Monday, December 12, 2011

Holiday Season 1974 - 1975!!

The holiday season went into full swing the beginning of December 1974. Snow in Bethany always made the mood for a fun Christmas and New Year holiday. Ever since Marc and I got married we celebrated Christmas the German way. The exchanging of gifts was Christmas Eve. However when the children were young Marc insisted that one special gift was to be opened on Christmas Day morning delivered by Santa Claus. The children were happy with that and said we have two Christmases.

In Germany we never saw the Christmas tree until Christmas Eve - all lit up and gifts put under the tree. Candles all over the house. I followed my homeland tradition until our kids were teens. My Children never saw our Christmas tree lit until Christmas Eve. Our tradition began with Marc packing up the children and driving them around to see all the Christmas displays around the town. When they came back home after about 1 hour, I had the tree decorated, the candles lit and presents under the tree. Oh boy what excitement! Supper was before they left. Now, I do put up the tree the week before Christmas.

For the last 20 plus years we made it a tradition to have Curry Shrimp Leek Soup on Christmas Eve, listen to music and, after the kitchen is cleaned, we open presents. When the kids were little it was of course so much more fun.

Back to December 1974.  Marc and I had planned a  traditional German New Years Eve dinner in our home. The prep for Christmas had also begun - baking, cooking, and shopping with the children so they could find just the right gift for their Father.

We were quite settled in our home in Bethany by 1974 and Marc’s commute to his company was less stressful. When Marcus arrived home he showed signs of extreme fatigue, he would retreat into the Den/Music room, and yes that is what I called it. Instruments were everywhere - flute, guitar, violin, although the piano was in the living room. We also had a wet bar in the den.  Marc would sometimes pour himself a drink, which was not the norm, loosen his tie and sit down on the couch, wanting to be left alone for a while. As you know, kids want to talk right away but we had to establish some ground rules: the first 15 minutes that Marc was home, no one was to bother Dad, including me.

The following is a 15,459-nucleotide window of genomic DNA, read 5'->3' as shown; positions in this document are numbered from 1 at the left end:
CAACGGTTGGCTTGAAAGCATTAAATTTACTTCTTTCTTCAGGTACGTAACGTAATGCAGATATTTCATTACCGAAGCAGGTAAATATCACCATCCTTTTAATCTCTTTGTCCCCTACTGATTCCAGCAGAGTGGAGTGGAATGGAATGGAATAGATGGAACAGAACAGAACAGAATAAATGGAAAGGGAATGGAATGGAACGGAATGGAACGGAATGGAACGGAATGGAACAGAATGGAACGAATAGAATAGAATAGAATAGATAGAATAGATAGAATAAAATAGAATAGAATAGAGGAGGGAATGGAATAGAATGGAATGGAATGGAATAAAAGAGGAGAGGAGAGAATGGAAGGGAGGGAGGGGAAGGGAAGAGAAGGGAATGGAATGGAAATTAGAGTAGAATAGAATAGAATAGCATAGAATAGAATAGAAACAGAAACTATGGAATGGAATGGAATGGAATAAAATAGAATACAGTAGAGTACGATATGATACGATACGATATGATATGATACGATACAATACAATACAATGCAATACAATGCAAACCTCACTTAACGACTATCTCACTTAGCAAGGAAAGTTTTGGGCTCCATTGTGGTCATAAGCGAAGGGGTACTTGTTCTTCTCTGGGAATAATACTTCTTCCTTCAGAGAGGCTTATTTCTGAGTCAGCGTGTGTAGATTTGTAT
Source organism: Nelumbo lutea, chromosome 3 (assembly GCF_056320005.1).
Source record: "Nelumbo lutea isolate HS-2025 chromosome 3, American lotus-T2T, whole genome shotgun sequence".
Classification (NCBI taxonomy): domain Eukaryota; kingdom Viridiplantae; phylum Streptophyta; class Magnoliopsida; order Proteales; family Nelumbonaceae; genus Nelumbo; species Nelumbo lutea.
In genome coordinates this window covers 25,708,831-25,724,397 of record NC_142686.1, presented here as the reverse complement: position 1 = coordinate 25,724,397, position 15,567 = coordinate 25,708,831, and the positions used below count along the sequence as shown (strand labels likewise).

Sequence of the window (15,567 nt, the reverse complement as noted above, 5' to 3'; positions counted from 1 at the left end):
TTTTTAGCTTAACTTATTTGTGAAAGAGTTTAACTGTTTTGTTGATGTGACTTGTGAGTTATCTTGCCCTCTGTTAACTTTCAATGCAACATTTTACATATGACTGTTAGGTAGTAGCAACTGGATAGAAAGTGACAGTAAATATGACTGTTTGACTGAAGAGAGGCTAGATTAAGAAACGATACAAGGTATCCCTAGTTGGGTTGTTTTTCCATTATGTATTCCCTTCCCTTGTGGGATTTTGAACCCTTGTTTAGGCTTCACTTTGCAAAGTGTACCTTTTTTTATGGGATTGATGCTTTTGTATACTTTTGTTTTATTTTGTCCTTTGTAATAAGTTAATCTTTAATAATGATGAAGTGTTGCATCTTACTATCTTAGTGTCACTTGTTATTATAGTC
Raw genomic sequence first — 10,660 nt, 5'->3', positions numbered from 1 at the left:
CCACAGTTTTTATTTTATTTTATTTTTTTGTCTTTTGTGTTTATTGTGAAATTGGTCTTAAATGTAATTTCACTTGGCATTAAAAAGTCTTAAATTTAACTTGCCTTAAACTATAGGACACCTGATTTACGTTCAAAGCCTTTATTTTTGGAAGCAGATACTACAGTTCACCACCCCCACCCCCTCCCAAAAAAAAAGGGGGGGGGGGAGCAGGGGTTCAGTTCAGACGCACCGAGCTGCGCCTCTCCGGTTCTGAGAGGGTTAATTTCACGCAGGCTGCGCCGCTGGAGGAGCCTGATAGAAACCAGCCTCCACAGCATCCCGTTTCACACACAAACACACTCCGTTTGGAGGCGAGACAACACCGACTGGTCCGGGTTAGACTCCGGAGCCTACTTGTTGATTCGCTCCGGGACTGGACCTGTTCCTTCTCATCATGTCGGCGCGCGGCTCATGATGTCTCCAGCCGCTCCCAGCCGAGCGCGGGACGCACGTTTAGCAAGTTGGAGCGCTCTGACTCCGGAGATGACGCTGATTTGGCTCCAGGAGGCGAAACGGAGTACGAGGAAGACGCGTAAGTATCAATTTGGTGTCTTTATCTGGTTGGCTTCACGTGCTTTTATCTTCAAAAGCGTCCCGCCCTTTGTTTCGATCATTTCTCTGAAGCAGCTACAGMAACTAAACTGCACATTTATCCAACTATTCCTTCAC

One of those evenings I found Marc rolling on the floor in the den in pain.  My urging him to go and see a doctor went on deaf ears for at least 2 more weeks. Finally I threatened that if he did not make an appointment I would make one with my doctor for him. I was full of fear that the children would see him rolling around in pain on the floor. I made the appointment with my doctor on December 31, 1974. That day the nightmare began.

Rodmond, Steven and Neal were helping me in the kitchen (I make a disclaimer, I can’t quite recall who all helped that day) to get the New Years Eve dinner done for 10.

During that time Marc called and said, “Well it is not aneurism.” That thought had never entered my mind.  A few minutes later the doctor called and said, “Marc does not want me to tell you this, but I feel you must know.  He has a tumor the size of a fist in his chest on the thymus gland, Cancer.  He needs to come into the hospital January 1, 1975 for surgery.

All evening while I pretended not to know the test results, I entertained our guests in a daze. Some of our friends are physicians and it so happened that 3 and their wives were our guests that evening. I recall Jeffrey, Norton and Gerald saying to me that Marc does not look too good. He was so pale and he perspired so much. I told them to take Marc out for a walk and have him tell them what is going on, he would not tell me what his thoughts were, and I had to wait until after the party.